Eastern Shore Land Conservancy


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Conserve, steward, and advocate for the unique rural landscape of the Eastern Shore.

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ESLC offers tips to“Love the Land” with a more green lifestyle

Reusable grocery bags a simple first step toward eco-friendly living

Queenstown, Maryland – February 25, 2008 – As part of their recently launched “Love the Land” campaign, Eastern Shore Land Conservancy (ESLC), a private, nonprofit land conservation organization, reminds residents to use reusable bags during their next trip to the grocery store. According to the United States Environmental Protection Agency (EPA), Americans use 380 billion plastic bags annually, with only about one to three percent of those recycled. These plastic bags, which are made of polyethylene (HDPE) that  take years to break down – overwhelm our landfills, increase carbon consumption, clutter waterways and landscapes and kill thousands of marine and land animals that mistakenly ingest them when foraging for food.

As more Eastern Shore residents are looking for ways to live a more eco-friendly lifestyle, getting started with small steps – such as using reusable grocery bags – is a good way to ease into a more green routine. ESLC urges residents to try becoming a “Bring Your Own Bag” household as a good first step toward becoming a more environmentally responsible citizen.

“Every reusable bag you take with you to the store you use has the potential to eliminate hundreds, if not thousands, of plastic bags over its lifetime,” said Kristine George, ESLC’s Director of Communications. “A family that goes to the grocery store once a week can eliminate about 720 plastic bags a year if they adopt reusable bags instead. That’s a pretty easy step to take that can make a pretty incredible impact.”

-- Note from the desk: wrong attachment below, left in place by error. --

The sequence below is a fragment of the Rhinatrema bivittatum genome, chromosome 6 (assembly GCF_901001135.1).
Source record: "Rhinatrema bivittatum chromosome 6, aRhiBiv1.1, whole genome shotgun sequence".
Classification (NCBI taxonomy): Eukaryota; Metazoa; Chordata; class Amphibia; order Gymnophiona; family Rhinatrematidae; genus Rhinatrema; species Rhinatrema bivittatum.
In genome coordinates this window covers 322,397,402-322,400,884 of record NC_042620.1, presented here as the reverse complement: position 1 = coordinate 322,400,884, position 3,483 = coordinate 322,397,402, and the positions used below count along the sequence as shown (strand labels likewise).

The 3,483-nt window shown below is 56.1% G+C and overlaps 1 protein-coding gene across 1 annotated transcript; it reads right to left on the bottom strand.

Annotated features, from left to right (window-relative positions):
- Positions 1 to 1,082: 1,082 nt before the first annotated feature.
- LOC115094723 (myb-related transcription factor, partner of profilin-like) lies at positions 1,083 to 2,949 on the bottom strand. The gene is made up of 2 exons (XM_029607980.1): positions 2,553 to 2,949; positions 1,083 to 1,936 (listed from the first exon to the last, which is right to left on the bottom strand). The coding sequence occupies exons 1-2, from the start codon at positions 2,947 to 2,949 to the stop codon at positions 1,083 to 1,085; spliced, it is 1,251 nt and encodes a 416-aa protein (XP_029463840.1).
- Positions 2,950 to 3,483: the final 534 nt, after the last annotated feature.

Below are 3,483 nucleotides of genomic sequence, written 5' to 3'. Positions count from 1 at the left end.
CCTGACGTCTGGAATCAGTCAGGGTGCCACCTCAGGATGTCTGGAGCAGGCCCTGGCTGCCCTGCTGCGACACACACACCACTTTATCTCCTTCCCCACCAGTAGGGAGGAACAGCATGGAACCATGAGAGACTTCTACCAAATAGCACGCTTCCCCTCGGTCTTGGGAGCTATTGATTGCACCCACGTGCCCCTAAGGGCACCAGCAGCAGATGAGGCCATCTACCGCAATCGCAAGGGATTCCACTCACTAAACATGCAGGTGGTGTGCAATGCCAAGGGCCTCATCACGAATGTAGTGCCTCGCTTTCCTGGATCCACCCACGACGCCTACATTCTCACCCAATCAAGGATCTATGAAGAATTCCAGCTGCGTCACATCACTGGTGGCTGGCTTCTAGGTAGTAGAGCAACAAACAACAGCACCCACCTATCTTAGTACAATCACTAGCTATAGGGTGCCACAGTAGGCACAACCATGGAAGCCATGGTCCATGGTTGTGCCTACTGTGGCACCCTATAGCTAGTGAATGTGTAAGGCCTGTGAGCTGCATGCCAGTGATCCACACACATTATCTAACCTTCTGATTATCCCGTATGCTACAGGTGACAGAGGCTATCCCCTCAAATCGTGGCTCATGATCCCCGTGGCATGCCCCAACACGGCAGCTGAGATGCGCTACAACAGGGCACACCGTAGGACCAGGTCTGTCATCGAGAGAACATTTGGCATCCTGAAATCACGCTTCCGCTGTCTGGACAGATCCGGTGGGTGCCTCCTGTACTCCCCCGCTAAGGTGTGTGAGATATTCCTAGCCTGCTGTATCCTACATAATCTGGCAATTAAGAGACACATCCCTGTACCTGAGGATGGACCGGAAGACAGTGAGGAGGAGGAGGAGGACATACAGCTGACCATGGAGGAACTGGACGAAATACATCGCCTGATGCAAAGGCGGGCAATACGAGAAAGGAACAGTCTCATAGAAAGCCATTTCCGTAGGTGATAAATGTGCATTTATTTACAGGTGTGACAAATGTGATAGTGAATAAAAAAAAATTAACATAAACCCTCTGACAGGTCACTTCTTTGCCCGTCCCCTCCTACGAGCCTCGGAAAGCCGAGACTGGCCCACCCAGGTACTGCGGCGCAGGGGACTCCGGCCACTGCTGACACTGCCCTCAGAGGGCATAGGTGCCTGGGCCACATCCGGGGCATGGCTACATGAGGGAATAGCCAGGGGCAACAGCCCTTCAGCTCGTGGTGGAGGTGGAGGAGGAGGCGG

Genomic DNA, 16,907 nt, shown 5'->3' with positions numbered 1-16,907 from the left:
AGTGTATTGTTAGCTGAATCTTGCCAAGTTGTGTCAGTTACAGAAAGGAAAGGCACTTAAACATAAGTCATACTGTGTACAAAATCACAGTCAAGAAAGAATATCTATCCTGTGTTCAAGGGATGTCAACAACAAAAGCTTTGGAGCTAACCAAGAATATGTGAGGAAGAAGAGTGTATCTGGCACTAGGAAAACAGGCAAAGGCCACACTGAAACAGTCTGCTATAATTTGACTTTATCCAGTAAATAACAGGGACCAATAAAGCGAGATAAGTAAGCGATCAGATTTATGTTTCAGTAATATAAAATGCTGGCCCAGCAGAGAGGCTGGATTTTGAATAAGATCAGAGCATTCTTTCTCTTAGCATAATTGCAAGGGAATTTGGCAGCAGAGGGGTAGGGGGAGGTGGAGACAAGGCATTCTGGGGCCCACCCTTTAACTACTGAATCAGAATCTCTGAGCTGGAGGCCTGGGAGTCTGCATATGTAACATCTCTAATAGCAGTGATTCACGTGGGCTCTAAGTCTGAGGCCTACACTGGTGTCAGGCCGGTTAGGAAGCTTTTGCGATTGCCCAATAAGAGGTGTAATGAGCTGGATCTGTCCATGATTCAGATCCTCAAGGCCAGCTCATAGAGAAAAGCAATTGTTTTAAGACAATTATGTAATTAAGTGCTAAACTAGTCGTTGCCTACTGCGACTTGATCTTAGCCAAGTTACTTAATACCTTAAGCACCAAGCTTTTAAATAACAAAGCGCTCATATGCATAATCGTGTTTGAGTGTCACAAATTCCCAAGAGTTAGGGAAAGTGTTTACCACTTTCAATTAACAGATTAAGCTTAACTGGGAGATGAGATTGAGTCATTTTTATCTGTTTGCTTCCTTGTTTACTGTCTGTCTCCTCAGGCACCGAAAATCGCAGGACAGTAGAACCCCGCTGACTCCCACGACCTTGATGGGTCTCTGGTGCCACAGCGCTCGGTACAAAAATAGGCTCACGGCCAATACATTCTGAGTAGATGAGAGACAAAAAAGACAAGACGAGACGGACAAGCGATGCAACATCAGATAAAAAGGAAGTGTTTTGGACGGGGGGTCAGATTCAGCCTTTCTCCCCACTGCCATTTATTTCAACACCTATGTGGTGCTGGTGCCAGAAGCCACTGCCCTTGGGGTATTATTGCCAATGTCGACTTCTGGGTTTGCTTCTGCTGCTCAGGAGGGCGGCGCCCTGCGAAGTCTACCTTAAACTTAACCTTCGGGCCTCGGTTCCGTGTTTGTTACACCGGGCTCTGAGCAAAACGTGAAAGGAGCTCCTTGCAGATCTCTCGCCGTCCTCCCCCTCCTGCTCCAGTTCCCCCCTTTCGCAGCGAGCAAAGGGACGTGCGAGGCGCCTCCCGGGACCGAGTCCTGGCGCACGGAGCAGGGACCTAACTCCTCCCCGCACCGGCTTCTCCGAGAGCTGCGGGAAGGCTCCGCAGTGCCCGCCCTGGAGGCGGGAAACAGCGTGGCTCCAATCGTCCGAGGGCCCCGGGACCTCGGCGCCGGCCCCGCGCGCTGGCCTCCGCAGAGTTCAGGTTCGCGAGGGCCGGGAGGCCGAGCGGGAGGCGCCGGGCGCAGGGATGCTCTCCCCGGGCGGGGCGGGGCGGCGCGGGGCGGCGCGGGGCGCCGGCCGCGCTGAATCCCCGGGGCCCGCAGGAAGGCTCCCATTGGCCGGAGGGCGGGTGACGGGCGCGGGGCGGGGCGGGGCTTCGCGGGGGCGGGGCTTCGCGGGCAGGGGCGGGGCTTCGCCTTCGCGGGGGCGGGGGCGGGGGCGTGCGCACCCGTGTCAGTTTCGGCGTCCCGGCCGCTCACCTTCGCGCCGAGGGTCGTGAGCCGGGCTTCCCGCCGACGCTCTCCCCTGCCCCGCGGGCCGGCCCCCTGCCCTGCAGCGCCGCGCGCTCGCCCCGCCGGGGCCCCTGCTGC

ESLC offers the following easy tips to adjust to life as a BYOBer.

  • Make a pledge to use only reusable bags when you shop and purchase enough to accommodate your usual shopping needs.
  • Urge your friends to do the same and use an inexpensive stylish reusable bag to package the next gift you give instead of an expensive paper one.
  • Use your existing plastic bag stash as garbage can liners to cut back on the amount of waste.
  • Ask for a credit for not using plastic during your next grocery visit – many major chains give a two to three cent rebate bag. According to the website reusablebags.com, U.S. retailers spend about $4 billion annually on plastic bags for their shoppers.
  • Keep your stash of reusable bags in a conspicuous place so you will remember to take them with you on your next shopping visit.
  • Reusable bags can be purchased at local grocery stores and food markets for as little as $.99 a bag. ESLC offers reusable bags for purchase on its website at www.eslc.org  and a variety of conservation groups such as reusablebags.com also offer a number of stylish and affordable options that can be purchased on their website.
  • Show your support for your local farmers by buying local food (and bringing it home in a reusable bag of course.) In addition to being the freshest you can buy, buying local helps preserve open space and rural heritage as well as the local economy.

In the next few months. ESLC will be offering a number of educational resources and reminders to residents to help them identify ways they can help protect the Eastern Shore’s landscape, waterways and rural heritage. It is part of ESLC’s “Love the Land” campaign, a year-round public awareness program, is aimed at educating local residents about land protection, land use planning and conservation as well as how they can help protect the Eastern Shore landscape that we all know and love.

For more details about how you can “Love the Land” by protecting your land, becoming a member of ESLC or learning more about what you can do in your local community, please visit ESLC’s website at www.eslc.org.

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